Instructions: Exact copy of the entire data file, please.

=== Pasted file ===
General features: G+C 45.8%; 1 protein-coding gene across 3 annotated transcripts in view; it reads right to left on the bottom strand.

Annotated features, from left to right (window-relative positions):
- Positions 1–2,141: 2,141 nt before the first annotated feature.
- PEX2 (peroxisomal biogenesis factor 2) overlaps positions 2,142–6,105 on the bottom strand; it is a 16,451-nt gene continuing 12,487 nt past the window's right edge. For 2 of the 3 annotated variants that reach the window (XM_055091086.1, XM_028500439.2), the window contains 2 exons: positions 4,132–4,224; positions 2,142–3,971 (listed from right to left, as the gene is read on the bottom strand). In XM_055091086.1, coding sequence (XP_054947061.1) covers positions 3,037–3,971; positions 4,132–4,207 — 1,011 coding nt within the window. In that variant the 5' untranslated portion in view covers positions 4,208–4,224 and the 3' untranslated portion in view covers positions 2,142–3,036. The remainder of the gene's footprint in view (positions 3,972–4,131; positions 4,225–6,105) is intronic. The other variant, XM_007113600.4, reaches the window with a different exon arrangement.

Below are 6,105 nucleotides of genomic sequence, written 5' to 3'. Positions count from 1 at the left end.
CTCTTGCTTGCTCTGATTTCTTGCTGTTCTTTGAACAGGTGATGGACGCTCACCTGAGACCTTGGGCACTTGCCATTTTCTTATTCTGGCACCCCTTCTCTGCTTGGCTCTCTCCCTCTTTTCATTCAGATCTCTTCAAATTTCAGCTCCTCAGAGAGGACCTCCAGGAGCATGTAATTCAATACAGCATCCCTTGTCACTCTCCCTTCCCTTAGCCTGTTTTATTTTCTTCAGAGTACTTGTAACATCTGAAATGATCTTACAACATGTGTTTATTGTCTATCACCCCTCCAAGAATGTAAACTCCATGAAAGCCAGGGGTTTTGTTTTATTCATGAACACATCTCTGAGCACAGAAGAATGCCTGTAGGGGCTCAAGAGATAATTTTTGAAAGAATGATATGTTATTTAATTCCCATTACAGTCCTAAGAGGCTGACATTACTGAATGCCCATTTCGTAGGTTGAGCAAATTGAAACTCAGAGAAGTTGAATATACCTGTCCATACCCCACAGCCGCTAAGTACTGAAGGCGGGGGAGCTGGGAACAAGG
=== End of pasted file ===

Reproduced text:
General features: G+C 45.8%; 1 protein-coding gene across 3 annotated transcripts in view; it reads right to left on the bottom strand.

Annotated features, from left to right (window-relative positions):
- Positions 1–2,141: 2,141 nt before the first annotated feature.
- PEX2 (peroxisomal biogenesis factor 2) overlaps positions 2,142–6,105 on the bottom strand; it is a 16,451-nt gene continuing 12,487 nt past the window's right edge. For 2 of the 3 annotated variants that reach the window (XM_055091086.1, XM_028500439.2), the window contains 2 exons: positions 4,132–4,224; positions 2,142–3,971 (listed from right to left, as the gene is read on the bottom strand). In XM_055091086.1, coding sequence (XP_054947061.1) covers positions 3,037–3,971; positions 4,132–4,207 — 1,011 coding nt within the window. In that variant the 5' untranslated portion in view covers positions 4,208–4,224 and the 3' untranslated portion in view covers positions 2,142–3,036. The remainder of the gene's footprint in view (positions 3,972–4,131; positions 4,225–6,105) is intronic. The other variant, XM_007113600.4, reaches the window with a different exon arrangement.

Below are 6,105 nucleotides of genomic sequence, written 5' to 3'. Positions count from 1 at the left end.
CTCTTGCTTGCTCTGATTTCTTGCTGTTCTTTGAACAGGTGATGGACGCTCACCTGAGACCTTGGGCACTTGCCATTTTCTTATTCTGGCACCCCTTCTCTGCTTGGCTCTCTCCCTCTTTTCATTCAGATCTCTTCAAATTTCAGCTCCTCAGAGAGGACCTCCAGGAGCATGTAATTCAATACAGCATCCCTTGTCACTCTCCCTTCCCTTAGCCTGTTTTATTTTCTTCAGAGTACTTGTAACATCTGAAATGATCTTACAACATGTGTTTATTGTCTATCACCCCTCCAAGAATGTAAACTCCATGAAAGCCAGGGGTTTTGTTTTATTCATGAACACATCTCTGAGCACAGAAGAATGCCTGTAGGGGCTCAAGAGATAATTTTTGAAAGAATGATATGTTATTTAATTCCCATTACAGTCCTAAGAGGCTGACATTACTGAATGCCCATTTCGTAGGTTGAGCAAATTGAAACTCAGAGAAGTTGAATATACCTGTCCATACCCCACAGCCGCTAAGTACTGAAGGCGGGGGAGCTGGGAACAAGG